I was recently made aware that some unit tests for Kentor.AuthServices were failing on non-English computers. To handle that, I set up an Azure VM with Swedish installed and made a special unit test that would run all other tests with different UI cultures.
When I first understood that I had tests that were broken when run on non-English computers I of course felt that it should be fixed. The tests should not only run with other languages to enable developers from other countries. The tests should of course be possible to be run and used to find problems if someone reports errors on computers having a special language installed. There’s quite a few places in the code with string formatting and it can differ with different cultures, causing hard to find problems.
What I did was to write a special unit test that finds all other unit tests in the code and runs them with different UI culture. The unit tests are found using LINQ and Reflection (it’s an awesome combination that’s extremely powerful) and then they are run with reflection.
FluentAssertions is an alternative assertion library for unit tests, to use instead of the methods in Assert class that Microsoft provides. It has much better support for exceptions and some other stuff that improves readability and makes it easier to produce tests.
The coding of Kentor.AuthServices was a perfect opportunity for me to do some real TDD (Test Driven Development) again. I have long thought that the
[ExpectedException] attribute that MsTest offers is not enough, so when Albin Sunnanbo suggested that I’d look at FluentAssertions I decided to try it.
FluentAssertions offers a
ShouldThrow() extension method to the
Action delegate type. It asserts that invoking a particular action will throw an exception.
// Code from https://github.com/KentorIT/authservices/blob/master/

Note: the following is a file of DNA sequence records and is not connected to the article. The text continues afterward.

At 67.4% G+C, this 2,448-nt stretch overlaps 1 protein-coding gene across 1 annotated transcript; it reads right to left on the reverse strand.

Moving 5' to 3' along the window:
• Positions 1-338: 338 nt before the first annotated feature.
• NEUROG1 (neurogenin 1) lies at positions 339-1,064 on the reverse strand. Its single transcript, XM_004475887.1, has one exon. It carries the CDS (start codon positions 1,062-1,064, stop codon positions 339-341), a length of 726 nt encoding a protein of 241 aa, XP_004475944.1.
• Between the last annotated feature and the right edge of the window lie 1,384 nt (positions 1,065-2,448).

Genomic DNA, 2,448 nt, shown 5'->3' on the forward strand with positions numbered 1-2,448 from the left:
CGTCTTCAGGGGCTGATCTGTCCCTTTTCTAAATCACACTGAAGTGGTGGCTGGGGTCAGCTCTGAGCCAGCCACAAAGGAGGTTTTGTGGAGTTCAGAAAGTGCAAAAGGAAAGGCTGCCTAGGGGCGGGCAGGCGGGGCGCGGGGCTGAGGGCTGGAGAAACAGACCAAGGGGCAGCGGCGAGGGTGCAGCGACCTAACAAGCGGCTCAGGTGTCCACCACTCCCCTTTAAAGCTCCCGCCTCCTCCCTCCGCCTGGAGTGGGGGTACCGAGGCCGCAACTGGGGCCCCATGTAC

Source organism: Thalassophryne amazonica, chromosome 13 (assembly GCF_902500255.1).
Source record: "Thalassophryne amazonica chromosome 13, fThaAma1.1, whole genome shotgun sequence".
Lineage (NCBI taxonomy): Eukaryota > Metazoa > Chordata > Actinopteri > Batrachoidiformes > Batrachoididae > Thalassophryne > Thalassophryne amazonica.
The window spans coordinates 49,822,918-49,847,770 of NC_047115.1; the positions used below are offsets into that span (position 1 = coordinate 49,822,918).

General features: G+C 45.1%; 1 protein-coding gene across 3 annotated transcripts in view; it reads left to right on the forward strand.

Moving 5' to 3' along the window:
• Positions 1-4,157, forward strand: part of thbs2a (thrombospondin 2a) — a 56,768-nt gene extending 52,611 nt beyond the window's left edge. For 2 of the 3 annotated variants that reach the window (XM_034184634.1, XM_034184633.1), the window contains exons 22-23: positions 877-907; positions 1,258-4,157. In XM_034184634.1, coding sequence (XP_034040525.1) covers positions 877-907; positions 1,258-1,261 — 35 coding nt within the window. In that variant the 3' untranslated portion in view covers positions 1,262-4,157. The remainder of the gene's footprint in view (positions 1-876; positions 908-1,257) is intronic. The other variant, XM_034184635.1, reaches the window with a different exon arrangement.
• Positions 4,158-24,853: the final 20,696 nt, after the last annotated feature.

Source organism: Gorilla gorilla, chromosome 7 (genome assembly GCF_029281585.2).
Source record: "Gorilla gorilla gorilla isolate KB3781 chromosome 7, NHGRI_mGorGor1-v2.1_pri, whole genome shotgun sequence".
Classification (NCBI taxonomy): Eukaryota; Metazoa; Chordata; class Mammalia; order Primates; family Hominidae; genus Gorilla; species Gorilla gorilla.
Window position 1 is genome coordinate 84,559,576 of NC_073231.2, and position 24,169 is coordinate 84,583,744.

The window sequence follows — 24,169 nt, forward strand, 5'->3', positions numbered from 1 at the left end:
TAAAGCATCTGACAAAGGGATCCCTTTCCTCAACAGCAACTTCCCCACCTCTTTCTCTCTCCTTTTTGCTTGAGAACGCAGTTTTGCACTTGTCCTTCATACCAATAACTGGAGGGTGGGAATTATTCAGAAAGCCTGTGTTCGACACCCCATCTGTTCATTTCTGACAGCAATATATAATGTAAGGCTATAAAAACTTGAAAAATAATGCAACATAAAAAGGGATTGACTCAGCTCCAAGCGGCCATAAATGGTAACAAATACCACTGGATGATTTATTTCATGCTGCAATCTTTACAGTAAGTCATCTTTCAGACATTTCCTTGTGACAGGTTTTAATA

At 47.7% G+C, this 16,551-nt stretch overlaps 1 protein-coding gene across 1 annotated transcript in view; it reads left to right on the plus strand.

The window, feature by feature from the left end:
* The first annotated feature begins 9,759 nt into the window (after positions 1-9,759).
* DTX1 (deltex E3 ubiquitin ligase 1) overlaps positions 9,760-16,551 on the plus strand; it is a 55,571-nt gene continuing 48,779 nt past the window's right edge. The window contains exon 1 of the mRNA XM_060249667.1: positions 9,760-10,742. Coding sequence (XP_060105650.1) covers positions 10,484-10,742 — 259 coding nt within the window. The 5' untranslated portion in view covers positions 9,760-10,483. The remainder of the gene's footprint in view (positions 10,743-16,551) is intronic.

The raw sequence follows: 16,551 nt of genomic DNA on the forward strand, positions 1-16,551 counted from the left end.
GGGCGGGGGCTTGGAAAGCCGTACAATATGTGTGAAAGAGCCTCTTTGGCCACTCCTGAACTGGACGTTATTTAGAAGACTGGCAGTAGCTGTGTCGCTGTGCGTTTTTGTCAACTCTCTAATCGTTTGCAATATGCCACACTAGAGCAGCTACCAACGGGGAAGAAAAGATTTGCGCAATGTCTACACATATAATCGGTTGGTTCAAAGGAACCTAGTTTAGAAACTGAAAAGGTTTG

Action a = () => Saml2Response.Read(response).GetClaims();
.WithMessage("The Saml2Response must be validated first.");
Compared to the
[ExpectedException] attribute this offers much better control.
Properties with non public setters sometimes make sense – until a unit test requires an object to be set up in a specific state. I don’t want to make the setter public just because of the tests, so I wrote a small helper function that can call non public setters.
The helper returns the object itself, to allow a fluent syntax inside member initialization expressions and uses a lambda to select the member (I do like compile time checking whenever it’s possible).
This is actual code I wrote last week using the helper. It’s part of a set up of an object collection used for unit tests.
Orders = new List<order>
OrderId = 983427,
}.CallNonPublicSetter(o => o.StatusId, OrderStatus.Confirmed),
OrderId = 18956,
}.CallNonPublicSetter(o => o.StatusId, OrderStatus.Delivered)
The helper is implemented using reflection to access the property to bypass the protection level of the setter.
In a perfect Scrum world, the team tests everything themselves. I think that misses an important point – the developers have a code-centric view on the domain. Good testing requires a user- or business-centric view on the domain. I think that it is impossible to both have a deep understanding of the code and to be a good tester.
That doesn’t relieve the developers from tests – developers having any pride in what they do of course unit test all their code. To get high quality software unit tests (whether automated or not, I’ll leave that discussion outside this post) is important, but not alone sufficient. There have to be system level tests and user/acceptance tests too.
Recently I was involved in a problem where we had a WCF service referencing a 32 bit dll. The service was set to to “Start WCF Service Host when debugging another project in the same solution”. Unfortunately that ended up with an exception.
Could not load file or assembly ‘My32BitLib, Version=188.8.131.52, Culture=neutral, PublicKeyToken=null’ or one of its dependencies. An attempt was made to load a program with an incorrect format.
When a CLR process starts, the exe file determines if it will be loaded as a 32 or 64-bit process. In this case the
WcfSvcHost.exe is started as a 64-bit process, loads the service dll (compiled as “Any CPU”) and then fails when trying to load the My32BitLib assembly which is compiled as “x86″.
The solution is to create a special 32bit version of
WcfSvcHost and setup the debugging environment to use that instead of the standard